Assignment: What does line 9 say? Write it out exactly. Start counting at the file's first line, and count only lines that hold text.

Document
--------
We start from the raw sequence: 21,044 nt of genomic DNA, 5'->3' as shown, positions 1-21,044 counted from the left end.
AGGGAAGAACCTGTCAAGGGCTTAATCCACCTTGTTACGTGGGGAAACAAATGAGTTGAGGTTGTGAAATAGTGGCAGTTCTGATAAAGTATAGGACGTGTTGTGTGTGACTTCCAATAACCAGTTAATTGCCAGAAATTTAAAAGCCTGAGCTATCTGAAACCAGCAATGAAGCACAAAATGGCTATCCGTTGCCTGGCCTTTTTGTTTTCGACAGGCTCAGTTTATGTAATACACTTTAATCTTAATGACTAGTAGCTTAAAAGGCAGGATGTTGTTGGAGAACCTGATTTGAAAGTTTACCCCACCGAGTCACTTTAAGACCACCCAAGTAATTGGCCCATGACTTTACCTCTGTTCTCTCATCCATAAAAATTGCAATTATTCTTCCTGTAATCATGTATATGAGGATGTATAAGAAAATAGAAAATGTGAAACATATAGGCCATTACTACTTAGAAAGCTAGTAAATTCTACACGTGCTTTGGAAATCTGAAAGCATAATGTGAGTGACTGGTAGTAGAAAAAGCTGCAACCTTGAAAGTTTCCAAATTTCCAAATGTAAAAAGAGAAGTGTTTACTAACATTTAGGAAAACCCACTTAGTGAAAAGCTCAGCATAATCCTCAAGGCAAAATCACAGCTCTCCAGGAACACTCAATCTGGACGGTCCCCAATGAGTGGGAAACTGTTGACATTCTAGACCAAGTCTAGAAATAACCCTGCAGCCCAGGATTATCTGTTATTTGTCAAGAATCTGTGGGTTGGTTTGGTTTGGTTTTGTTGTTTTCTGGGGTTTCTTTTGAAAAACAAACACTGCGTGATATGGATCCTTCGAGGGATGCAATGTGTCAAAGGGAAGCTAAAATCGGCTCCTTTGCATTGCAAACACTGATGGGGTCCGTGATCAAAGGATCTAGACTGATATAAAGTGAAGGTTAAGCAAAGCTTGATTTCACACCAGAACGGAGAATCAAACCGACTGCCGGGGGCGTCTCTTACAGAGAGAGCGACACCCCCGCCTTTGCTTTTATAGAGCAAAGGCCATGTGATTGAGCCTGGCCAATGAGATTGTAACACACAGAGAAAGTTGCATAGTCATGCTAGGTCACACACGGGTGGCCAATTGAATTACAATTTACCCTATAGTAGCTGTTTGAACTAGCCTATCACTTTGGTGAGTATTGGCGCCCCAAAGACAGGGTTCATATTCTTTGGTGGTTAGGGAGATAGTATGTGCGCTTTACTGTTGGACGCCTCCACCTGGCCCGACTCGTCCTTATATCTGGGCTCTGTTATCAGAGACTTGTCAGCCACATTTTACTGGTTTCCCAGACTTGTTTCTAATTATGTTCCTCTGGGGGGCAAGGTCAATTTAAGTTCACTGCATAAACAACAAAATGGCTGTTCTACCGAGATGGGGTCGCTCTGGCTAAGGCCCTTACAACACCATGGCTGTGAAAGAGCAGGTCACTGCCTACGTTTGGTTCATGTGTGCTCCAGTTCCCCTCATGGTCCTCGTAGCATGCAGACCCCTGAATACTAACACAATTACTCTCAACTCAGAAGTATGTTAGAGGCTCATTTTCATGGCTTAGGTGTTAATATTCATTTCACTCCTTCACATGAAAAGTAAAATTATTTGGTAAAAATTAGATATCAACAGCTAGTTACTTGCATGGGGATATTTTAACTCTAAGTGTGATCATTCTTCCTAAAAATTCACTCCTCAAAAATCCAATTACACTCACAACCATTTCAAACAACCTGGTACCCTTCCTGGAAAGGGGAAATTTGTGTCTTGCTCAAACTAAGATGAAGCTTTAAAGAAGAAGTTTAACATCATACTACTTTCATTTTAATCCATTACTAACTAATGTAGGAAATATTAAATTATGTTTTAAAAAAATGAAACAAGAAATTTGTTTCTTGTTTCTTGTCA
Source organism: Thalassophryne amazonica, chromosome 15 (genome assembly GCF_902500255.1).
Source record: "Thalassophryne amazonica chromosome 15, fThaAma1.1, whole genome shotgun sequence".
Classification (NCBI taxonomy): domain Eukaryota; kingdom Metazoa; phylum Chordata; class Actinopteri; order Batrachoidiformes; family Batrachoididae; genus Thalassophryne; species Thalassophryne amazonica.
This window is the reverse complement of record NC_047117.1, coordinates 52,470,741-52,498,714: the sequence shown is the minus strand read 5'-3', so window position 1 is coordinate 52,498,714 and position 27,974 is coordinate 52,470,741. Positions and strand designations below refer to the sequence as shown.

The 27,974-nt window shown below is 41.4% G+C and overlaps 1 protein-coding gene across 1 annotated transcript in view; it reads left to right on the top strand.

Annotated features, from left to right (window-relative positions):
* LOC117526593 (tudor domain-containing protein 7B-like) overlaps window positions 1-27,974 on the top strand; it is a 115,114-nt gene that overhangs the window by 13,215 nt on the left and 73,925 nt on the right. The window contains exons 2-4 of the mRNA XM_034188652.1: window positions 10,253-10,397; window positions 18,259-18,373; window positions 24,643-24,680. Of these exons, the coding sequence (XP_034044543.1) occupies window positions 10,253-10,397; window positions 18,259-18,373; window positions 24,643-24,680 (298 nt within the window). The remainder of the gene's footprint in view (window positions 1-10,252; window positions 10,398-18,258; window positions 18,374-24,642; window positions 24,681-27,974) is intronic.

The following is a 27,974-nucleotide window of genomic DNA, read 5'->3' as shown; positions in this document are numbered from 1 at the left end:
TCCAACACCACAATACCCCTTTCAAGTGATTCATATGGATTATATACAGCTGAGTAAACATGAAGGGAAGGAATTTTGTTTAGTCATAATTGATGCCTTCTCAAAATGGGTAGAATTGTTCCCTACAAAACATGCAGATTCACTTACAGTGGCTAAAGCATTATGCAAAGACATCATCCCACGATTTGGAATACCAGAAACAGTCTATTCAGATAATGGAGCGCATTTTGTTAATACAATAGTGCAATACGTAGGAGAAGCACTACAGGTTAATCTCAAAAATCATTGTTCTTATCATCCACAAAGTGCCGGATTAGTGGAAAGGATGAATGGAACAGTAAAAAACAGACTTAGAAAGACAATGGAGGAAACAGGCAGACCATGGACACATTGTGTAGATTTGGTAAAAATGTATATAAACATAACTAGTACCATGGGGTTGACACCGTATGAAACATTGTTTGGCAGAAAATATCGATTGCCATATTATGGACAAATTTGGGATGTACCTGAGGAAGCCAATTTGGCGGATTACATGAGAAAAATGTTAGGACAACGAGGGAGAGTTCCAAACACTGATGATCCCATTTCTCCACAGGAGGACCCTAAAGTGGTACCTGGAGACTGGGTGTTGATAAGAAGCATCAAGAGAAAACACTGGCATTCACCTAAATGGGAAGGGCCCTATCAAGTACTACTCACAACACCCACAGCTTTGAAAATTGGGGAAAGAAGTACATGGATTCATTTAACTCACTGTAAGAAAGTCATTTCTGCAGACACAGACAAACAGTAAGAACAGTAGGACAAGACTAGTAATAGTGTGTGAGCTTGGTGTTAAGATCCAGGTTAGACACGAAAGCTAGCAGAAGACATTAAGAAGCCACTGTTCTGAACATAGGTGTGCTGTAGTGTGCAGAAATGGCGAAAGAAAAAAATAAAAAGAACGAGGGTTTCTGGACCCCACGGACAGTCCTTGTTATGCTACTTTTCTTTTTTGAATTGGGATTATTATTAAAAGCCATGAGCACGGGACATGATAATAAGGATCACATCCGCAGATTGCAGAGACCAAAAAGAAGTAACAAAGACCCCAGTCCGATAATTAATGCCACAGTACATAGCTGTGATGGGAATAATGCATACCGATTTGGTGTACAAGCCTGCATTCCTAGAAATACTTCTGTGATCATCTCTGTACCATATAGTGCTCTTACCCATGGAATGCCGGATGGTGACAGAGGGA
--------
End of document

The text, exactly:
* LOC117526593 (tudor domain-containing protein 7B-like) overlaps window positions 1-27,974 on the top strand; it is a 115,114-nt gene that overhangs the window by 13,215 nt on the left and 73,925 nt on the right. The window contains exons 2-4 of the mRNA XM_034188652.1: window positions 10,253-10,397; window positions 18,259-18,373; window positions 24,643-24,680. Of these exons, the coding sequence (XP_034044543.1) occupies window positions 10,253-10,397; window positions 18,259-18,373; window positions 24,643-24,680 (298 nt within the window). The remainder of the gene's footprint in view (window positions 1-10,252; window positions 10,398-18,258; window positions 18,374-24,642; window positions 24,681-27,974) is intronic.